Since an increasing number of researchers are involved in these questions on an international scale, this panel aims to assess the state of the art of research, as well as create space and time for mutual reflection; starting, above all, from a comparison of currently ongoing case studies and research projects. The organizers of this panel wish to encourage a continuation of the discussions from the panel Anthropologies and Histories of Romani groupsfrom the 2019 Gypsy Lore Society Annual Meeting in Reykjavík.
F. Hartog. Régimes d'historicité. Présentisme et expérience du temps. Paris: Le Seuil, 2003. M. Sahlins. Culture in practice: selected essays. New-York: Zone Books, 2000.
S. Berger (ed.). The Engaged Historian: Perspectives on the Intersections of Politics, Activism and the Historical Profession. New York - Oxford: Berghahn, 2019.
The problem of providing Roma housing and the Roma's relationship to housing space has been the frequent subject of social research. In Eastern Europe and the Balkans, the efforts of researchers have focused on the problem of Roma adapting to life in housing which they have received as a result of the policy for their settlement or their “integration”. That research has usually concentrated on social and adaptation problems. Contrary to the intentions of the authors of such a social policy, the consequences of the settlement programmes and social support for Roma communities were the creation of slums and poverty-stricken housing estates. The additional consequences of such an ill thought out housing policy have turned out to be (ostensible) assimilation, but also various forms of degenerative behaviour on a scale not known previously. Solutions which lead to positive effects are still being searched for, but good solutions can only arise from systematically comparing the housing situation of Roma in different countries.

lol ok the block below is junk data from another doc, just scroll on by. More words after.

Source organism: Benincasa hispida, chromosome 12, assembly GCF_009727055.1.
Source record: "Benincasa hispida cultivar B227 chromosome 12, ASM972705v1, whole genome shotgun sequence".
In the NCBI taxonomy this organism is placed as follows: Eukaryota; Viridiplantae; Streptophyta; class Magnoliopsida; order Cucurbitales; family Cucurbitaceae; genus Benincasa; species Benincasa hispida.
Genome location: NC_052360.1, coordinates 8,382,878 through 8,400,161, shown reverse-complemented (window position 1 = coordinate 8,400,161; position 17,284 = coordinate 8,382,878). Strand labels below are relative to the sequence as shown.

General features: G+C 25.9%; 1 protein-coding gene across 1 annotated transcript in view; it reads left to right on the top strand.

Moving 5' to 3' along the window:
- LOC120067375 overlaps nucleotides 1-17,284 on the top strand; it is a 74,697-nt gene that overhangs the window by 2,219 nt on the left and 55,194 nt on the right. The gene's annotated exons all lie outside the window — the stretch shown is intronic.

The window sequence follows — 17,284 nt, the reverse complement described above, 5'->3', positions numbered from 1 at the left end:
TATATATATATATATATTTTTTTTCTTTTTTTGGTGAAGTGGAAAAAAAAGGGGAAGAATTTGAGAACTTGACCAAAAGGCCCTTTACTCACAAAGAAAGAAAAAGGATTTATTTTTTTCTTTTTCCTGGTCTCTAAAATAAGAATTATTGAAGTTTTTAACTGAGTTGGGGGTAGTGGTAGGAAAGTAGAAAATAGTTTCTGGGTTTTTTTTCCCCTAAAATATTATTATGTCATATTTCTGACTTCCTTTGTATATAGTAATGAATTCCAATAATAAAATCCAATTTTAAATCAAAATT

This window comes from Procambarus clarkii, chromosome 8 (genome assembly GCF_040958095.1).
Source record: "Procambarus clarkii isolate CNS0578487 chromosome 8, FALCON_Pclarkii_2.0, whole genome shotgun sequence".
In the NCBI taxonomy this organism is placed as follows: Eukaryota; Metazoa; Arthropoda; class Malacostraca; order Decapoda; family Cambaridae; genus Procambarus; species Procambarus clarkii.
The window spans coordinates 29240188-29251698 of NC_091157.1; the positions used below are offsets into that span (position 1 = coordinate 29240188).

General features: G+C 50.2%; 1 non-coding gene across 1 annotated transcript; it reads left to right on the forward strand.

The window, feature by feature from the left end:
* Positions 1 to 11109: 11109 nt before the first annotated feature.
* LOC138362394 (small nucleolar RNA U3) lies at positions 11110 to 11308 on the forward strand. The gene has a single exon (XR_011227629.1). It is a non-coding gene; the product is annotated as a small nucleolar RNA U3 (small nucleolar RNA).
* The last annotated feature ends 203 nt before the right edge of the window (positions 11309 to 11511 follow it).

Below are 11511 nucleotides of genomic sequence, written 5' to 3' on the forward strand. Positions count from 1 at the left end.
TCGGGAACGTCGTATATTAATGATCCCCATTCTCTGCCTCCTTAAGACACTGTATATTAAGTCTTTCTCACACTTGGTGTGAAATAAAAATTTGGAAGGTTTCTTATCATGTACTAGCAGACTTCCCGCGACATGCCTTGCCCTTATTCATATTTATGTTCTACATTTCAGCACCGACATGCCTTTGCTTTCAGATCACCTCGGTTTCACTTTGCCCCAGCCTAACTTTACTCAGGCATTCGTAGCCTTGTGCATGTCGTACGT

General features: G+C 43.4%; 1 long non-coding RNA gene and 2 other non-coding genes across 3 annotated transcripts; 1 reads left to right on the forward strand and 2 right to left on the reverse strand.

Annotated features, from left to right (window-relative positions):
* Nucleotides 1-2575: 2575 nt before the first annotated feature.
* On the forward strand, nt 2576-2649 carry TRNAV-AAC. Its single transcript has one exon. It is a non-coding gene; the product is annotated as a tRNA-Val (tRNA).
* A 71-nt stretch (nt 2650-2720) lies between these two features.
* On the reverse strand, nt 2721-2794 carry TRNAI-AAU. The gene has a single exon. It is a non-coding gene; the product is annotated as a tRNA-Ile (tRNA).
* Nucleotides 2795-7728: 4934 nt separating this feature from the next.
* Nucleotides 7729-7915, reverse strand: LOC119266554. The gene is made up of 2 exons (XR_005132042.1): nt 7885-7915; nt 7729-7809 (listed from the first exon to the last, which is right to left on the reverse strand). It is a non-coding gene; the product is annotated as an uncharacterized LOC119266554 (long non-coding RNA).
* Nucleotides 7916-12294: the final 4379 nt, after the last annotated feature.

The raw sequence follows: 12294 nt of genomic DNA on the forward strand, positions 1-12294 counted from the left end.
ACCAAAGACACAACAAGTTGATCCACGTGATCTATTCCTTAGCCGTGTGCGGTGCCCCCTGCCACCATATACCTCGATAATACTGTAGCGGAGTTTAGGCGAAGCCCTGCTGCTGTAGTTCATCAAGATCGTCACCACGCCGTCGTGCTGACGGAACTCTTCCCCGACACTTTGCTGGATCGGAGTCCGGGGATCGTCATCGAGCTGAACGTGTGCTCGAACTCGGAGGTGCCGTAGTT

Richard Filčák, Center of Social and Psychological Sciences and Institute of Ethnology and Social Anthropology, Slovak Academy of Science, Bratislava, Slovakia (Filcak.firstname.lastname@example.org)
Daniel Škobla, Center of Social and Psychological Sciences and Institute of Ethnology and Social Anthropology, Slovak Academy of Science, Bratislava, Slovakia (email@example.com)
This panel aims to provide a forum for a critical dialogue surrounding race/ethnicity and its intersection with environmental justice, encompassing the dimension of distributive and procedural justice. Exposure to environmental threats, access to natural resources and benefits are strongly influenced by racial and socio-economic factors: environmental (in)justice works alongside the structural violence of poverty and neoliberal practices of the state. However, these forms of violence receive little exposure or priority within discussions on the marginalisation of Europe’s Roma minority. Furthermore, even less attention is paid to Roma communities’ struggle for environmental justice, thus obscuring the ongoing mobilisation against powerful forces driven increasingly by neoliberal imperatives.